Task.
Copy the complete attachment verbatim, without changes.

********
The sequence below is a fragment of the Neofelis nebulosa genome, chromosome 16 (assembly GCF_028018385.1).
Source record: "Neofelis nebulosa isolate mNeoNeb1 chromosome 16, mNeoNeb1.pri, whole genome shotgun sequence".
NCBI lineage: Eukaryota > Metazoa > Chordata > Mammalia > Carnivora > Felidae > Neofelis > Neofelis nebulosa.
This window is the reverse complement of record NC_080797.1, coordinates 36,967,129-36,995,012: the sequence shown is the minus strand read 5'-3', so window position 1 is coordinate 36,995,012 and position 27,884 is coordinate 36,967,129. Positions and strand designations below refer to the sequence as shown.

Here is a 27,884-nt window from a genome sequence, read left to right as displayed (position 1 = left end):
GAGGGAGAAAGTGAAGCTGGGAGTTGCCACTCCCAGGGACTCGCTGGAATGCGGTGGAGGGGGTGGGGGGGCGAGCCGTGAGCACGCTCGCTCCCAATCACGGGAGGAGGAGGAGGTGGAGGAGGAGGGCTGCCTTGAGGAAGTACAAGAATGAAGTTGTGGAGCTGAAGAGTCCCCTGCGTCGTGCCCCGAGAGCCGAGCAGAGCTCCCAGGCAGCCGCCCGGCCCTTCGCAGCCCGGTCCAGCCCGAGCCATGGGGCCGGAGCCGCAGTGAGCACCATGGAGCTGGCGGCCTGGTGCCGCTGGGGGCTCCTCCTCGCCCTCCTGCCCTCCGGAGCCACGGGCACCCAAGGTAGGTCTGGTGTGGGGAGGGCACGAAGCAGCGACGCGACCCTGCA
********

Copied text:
The sequence below is a fragment of the Neofelis nebulosa genome, chromosome 16 (assembly GCF_028018385.1).
Source record: "Neofelis nebulosa isolate mNeoNeb1 chromosome 16, mNeoNeb1.pri, whole genome shotgun sequence".
NCBI lineage: Eukaryota > Metazoa > Chordata > Mammalia > Carnivora > Felidae > Neofelis > Neofelis nebulosa.
This window is the reverse complement of record NC_080797.1, coordinates 36,967,129-36,995,012: the sequence shown is the minus strand read 5'-3', so window position 1 is coordinate 36,995,012 and position 27,884 is coordinate 36,967,129. Positions and strand designations below refer to the sequence as shown.

Here is a 27,884-nt window from a genome sequence, read left to right as displayed (position 1 = left end):
GAGGGAGAAAGTGAAGCTGGGAGTTGCCACTCCCAGGGACTCGCTGGAATGCGGTGGAGGGGGTGGGGGGGCGAGCCGTGAGCACGCTCGCTCCCAATCACGGGAGGAGGAGGAGGTGGAGGAGGAGGGCTGCCTTGAGGAAGTACAAGAATGAAGTTGTGGAGCTGAAGAGTCCCCTGCGTCGTGCCCCGAGAGCCGAGCAGAGCTCCCAGGCAGCCGCCCGGCCCTTCGCAGCCCGGTCCAGCCCGAGCCATGGGGCCGGAGCCGCAGTGAGCACCATGGAGCTGGCGGCCTGGTGCCGCTGGGGGCTCCTCCTCGCCCTCCTGCCCTCCGGAGCCACGGGCACCCAAGGTAGGTCTGGTGTGGGGAGGGCACGAAGCAGCGACGCGACCCTGCA